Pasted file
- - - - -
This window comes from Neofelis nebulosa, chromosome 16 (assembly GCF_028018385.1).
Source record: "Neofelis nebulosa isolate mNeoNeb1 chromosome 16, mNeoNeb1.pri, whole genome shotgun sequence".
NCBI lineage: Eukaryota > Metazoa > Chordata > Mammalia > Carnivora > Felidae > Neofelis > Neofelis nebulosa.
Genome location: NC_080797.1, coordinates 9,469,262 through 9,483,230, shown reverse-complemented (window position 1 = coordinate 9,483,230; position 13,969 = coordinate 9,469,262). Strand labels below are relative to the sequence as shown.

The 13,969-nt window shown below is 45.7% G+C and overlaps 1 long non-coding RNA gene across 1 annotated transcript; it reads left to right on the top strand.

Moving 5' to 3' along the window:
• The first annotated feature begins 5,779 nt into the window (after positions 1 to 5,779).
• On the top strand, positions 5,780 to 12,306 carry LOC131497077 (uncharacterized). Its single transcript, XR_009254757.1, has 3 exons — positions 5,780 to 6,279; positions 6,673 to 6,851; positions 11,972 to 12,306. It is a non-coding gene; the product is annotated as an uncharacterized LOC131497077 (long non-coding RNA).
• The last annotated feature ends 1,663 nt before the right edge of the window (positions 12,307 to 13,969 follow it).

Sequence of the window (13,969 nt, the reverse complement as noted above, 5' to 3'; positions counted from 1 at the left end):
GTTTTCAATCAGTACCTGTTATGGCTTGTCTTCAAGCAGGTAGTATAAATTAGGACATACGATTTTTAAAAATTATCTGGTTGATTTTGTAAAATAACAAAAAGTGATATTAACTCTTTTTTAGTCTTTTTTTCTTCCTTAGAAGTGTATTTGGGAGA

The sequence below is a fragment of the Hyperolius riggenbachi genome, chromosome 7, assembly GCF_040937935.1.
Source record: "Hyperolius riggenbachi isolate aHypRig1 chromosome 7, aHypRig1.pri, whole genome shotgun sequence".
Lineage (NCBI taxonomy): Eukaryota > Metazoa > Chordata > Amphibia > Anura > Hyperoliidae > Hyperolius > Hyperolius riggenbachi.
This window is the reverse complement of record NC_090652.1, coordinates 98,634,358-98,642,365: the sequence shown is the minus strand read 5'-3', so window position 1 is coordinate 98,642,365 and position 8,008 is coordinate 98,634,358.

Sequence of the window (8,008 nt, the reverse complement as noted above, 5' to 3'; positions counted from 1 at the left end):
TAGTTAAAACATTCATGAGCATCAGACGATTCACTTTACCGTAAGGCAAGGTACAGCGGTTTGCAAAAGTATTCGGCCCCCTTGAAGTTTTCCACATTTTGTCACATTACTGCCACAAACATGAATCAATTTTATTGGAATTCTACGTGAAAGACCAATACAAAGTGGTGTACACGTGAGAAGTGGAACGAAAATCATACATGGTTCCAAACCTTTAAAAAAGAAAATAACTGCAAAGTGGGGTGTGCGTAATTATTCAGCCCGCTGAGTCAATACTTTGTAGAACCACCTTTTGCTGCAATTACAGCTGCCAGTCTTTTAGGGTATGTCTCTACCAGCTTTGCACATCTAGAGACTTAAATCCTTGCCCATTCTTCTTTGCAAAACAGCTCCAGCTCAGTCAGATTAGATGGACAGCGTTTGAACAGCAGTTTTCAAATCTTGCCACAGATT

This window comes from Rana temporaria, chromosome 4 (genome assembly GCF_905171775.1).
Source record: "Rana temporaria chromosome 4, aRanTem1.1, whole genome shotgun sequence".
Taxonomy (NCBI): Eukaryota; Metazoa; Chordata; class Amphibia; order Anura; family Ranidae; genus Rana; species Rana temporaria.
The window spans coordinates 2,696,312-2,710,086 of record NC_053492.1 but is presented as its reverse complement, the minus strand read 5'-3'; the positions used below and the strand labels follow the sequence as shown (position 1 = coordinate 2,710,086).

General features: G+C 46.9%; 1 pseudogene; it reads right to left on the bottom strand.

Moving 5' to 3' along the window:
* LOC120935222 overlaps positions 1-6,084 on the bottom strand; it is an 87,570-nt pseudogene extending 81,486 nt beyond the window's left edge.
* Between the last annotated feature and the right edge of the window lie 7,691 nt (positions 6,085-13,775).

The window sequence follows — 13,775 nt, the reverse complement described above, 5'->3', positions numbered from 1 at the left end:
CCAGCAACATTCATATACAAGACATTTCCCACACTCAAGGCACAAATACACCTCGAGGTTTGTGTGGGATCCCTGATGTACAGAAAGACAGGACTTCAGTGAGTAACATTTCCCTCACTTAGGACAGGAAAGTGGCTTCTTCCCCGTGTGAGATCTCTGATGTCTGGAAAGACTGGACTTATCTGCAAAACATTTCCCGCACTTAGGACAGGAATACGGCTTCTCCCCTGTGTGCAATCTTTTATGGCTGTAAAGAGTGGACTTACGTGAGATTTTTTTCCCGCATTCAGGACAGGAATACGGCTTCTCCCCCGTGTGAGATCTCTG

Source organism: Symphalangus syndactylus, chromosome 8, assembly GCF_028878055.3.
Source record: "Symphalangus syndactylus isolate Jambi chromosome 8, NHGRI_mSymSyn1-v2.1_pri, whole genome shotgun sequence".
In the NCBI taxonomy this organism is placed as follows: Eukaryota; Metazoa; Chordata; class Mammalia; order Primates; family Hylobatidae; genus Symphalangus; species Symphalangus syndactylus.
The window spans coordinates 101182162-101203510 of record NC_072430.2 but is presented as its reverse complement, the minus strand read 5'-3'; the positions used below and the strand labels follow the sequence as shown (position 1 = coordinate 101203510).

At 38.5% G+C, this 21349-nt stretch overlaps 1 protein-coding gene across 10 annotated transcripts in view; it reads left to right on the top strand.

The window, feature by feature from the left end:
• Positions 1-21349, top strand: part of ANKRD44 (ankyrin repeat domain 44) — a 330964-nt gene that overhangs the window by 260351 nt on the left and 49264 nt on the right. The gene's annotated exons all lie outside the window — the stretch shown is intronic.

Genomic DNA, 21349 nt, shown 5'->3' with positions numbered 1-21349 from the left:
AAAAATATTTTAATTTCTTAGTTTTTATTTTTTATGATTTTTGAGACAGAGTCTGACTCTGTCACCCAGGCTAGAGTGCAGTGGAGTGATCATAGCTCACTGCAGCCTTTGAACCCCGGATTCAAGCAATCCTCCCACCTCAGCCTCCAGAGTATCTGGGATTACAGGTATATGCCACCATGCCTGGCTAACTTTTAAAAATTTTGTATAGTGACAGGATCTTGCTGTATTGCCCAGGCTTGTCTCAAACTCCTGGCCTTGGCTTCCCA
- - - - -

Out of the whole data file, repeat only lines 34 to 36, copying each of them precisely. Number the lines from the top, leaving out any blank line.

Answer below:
• Positions 1-21349, top strand: part of ANKRD44 (ankyrin repeat domain 44) — a 330964-nt gene that overhangs the window by 260351 nt on the left and 49264 nt on the right. The gene's annotated exons all lie outside the window — the stretch shown is intronic.

Genomic DNA, 21349 nt, shown 5'->3' with positions numbered 1-21349 from the left:
AAAAATATTTTAATTTCTTAGTTTTTATTTTTTATGATTTTTGAGACAGAGTCTGACTCTGTCACCCAGGCTAGAGTGCAGTGGAGTGATCATAGCTCACTGCAGCCTTTGAACCCCGGATTCAAGCAATCCTCCCACCTCAGCCTCCAGAGTATCTGGGATTACAGGTATATGCCACCATGCCTGGCTAACTTTTAAAAATTTTGTATAGTGACAGGATCTTGCTGTATTGCCCAGGCTTGTCTCAAACTCCTGGCCTTGGCTTCCCA